April saw the steepest increase in input costs for nearly seven years drive the sharpest upturn in output charges since October 2013. Data for the coming months will be important at verifying whether client demand is resilient to these challenges or if producers will have to further absorb cost burdens themselves to secure new work.
The survey, however, noted that while output and sales increased at the slowest rates since last August due to an intensification of the COVID-19 crisis, there was a faster upturn in international orders. New export orders increased for the eighth consecutive month in April and at the fastest rate since October 2020. The rise was associated with a pick-up in international demand for Indian goods, the survey said. On the job front, although manufacturing employment continued to fall, the rate of contraction recorded in April was marginal and the weakest in the current 13-month sequence of job shedding, it noted.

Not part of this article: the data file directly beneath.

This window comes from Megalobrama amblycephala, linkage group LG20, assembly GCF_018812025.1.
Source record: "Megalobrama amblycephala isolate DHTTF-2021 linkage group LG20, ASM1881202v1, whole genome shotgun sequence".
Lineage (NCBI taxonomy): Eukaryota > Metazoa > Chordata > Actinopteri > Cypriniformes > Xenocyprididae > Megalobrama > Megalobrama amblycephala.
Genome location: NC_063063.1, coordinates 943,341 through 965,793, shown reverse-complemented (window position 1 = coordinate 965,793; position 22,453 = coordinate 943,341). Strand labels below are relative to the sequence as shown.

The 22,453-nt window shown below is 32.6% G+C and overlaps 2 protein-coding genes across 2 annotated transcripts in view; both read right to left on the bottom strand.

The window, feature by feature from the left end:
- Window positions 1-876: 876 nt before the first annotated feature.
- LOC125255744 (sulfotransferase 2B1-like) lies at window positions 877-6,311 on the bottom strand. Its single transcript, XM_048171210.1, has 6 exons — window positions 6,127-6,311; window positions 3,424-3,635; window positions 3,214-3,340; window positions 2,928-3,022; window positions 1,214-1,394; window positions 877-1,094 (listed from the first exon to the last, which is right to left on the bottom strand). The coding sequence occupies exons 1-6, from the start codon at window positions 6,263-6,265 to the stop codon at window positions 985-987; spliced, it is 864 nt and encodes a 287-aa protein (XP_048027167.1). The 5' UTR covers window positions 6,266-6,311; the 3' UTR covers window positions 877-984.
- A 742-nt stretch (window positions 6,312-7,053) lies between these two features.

‘OPEC share slid as India’s oil imports shrank 11.8%’ #GS3 #Economy
OPEC’s share of India’s oil imports fell to the lowest in at least two decades in the year to the end of March as overall purchases by Asia’s third-largest economy fell to a six-year low, data obtained from industry and trade sources showed.
Total crude imports by the world’s third-biggest oil importer fell to 3.97 million barrels per day (bpd) in FY21, down 11.8% from a year earlier, data showed.
India bought more U.S. and Canadian oil at the expense of that from Africa and West Asia, reducing purchases from members of the Organization of the Petroleum Exporting Countries (OPEC) to about 2.86 million bpd and squeezing the group’s share of imports to 72% from about 80% previously. That is the lowest share since at least FY02, before which crude import data is not available.
U.S. and Canadian oil accounted for about 7% and 1.3% respectively of India’s imports compared to 4.5% and 0.60% a year earlier.